The Independent National Election Commission (INEC) Chairman, Maurice Iwu, has faced widespread criticism at home and abroad since overseeing flawed polls in 2007 which brought President Umaru Yar’Adua to power.
“The acting president … has directed the chairman of INEC, Maurice Iwu, to proceed on pre-disengagement leave with immediate effect,” said Ima Niboro, Jonathan’s spokesman.
Jonathan, who has assumed executive powers in the absence of the ailing Yar’Adua, has made overhauling the electoral system a top priority and reform legislation is before parliament.
INEC’s critics believe the reforms would be toothless unless Iwu himself was replaced by someone more credible who can better organise the next polls, due by April 2011.
Jonathan ordered Iwu, whose five-year term as chairman would have expired on June 13, to hand over his responsibilities to his deputy until a replacement could be found.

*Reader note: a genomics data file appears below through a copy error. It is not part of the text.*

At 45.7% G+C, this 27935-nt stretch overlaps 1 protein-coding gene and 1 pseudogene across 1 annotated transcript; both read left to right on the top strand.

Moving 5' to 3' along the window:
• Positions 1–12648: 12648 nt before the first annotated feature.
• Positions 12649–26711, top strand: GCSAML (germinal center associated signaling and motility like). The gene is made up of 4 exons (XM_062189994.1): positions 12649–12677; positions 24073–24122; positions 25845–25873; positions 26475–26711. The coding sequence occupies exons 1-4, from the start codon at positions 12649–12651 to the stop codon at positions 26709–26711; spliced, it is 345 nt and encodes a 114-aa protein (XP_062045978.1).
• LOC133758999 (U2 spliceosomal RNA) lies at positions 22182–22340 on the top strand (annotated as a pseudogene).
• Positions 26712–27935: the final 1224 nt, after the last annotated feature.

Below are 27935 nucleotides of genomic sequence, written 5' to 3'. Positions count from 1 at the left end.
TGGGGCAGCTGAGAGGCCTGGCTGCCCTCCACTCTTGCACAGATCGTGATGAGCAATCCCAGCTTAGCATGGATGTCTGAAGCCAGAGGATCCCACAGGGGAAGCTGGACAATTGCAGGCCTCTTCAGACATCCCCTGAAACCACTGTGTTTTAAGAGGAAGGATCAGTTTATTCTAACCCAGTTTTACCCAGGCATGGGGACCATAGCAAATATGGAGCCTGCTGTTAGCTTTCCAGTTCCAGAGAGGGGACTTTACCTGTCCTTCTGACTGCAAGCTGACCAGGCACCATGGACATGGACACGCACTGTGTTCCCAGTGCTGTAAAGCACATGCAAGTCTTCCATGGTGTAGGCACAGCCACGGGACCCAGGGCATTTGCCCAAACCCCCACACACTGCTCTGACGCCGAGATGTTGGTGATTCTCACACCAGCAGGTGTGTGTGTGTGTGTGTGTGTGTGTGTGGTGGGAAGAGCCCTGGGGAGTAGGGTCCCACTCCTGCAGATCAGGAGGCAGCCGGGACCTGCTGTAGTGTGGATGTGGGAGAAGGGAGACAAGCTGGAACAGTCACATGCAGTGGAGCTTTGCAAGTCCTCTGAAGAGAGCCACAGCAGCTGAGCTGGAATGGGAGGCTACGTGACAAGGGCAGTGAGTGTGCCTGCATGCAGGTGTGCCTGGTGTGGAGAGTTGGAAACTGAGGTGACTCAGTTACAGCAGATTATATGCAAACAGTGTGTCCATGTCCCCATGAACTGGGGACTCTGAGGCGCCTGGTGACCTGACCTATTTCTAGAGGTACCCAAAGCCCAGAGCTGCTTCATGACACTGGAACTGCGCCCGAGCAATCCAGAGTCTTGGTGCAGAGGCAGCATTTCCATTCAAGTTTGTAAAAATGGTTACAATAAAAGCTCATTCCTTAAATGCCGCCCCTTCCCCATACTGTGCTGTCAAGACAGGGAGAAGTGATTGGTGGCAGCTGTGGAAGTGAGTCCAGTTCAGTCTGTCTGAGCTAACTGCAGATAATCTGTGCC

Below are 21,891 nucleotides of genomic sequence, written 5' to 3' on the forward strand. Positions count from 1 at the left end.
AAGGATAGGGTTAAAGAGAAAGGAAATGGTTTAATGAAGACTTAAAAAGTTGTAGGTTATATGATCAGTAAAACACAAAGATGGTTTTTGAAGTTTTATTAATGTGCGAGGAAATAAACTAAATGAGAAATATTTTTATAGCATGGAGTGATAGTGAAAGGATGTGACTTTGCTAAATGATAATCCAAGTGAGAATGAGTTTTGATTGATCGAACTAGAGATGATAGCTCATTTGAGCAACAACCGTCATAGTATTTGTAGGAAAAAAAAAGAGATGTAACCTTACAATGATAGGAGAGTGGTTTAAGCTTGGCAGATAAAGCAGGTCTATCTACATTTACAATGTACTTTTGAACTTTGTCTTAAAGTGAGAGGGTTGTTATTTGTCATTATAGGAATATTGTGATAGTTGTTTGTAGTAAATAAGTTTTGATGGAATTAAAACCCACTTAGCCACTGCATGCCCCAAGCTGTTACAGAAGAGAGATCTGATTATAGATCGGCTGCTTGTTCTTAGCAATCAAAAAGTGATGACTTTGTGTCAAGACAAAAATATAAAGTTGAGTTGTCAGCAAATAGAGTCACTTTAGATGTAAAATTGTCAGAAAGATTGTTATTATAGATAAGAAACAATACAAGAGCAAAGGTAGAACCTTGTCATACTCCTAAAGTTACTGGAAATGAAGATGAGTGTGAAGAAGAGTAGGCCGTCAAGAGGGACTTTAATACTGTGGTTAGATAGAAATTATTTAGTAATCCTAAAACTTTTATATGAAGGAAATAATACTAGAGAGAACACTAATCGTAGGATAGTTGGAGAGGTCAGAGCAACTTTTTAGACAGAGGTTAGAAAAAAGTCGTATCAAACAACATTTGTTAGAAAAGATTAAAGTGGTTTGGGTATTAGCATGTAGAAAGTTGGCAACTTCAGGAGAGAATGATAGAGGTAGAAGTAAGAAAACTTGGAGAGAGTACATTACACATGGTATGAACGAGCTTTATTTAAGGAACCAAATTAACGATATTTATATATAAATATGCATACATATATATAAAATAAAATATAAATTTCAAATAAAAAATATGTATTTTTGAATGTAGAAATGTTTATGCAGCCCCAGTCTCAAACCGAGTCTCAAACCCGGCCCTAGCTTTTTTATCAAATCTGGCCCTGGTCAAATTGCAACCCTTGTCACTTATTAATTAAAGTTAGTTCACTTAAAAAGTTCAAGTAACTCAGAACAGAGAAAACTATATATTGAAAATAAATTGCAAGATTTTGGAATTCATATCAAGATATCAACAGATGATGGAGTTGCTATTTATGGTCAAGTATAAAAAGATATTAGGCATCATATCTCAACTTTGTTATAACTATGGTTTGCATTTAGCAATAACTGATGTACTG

Hundreds of protesters demonstrated outside the headquarters of INEC last month to demand Iwu’s removal. The United States, by far Nigeria’s biggest trade partner, had also urged the elections chief be replaced.
OPEC member Nigeria is hoping to prevent a repeat of the 2007 elections, which were so marred by ballot-stuffing and voter intimidation that local and international observers said they were not credible.
An election bill currently before parliament would implement dozens of reforms including independent funding for INEC, breaking the commission up so it can focus better on electoral conduct, and prosecution for election riggers.
But analysts believe time is quickly running out for these reforms to be implemented for next year’s elections in Africa’s most populous country. Reuters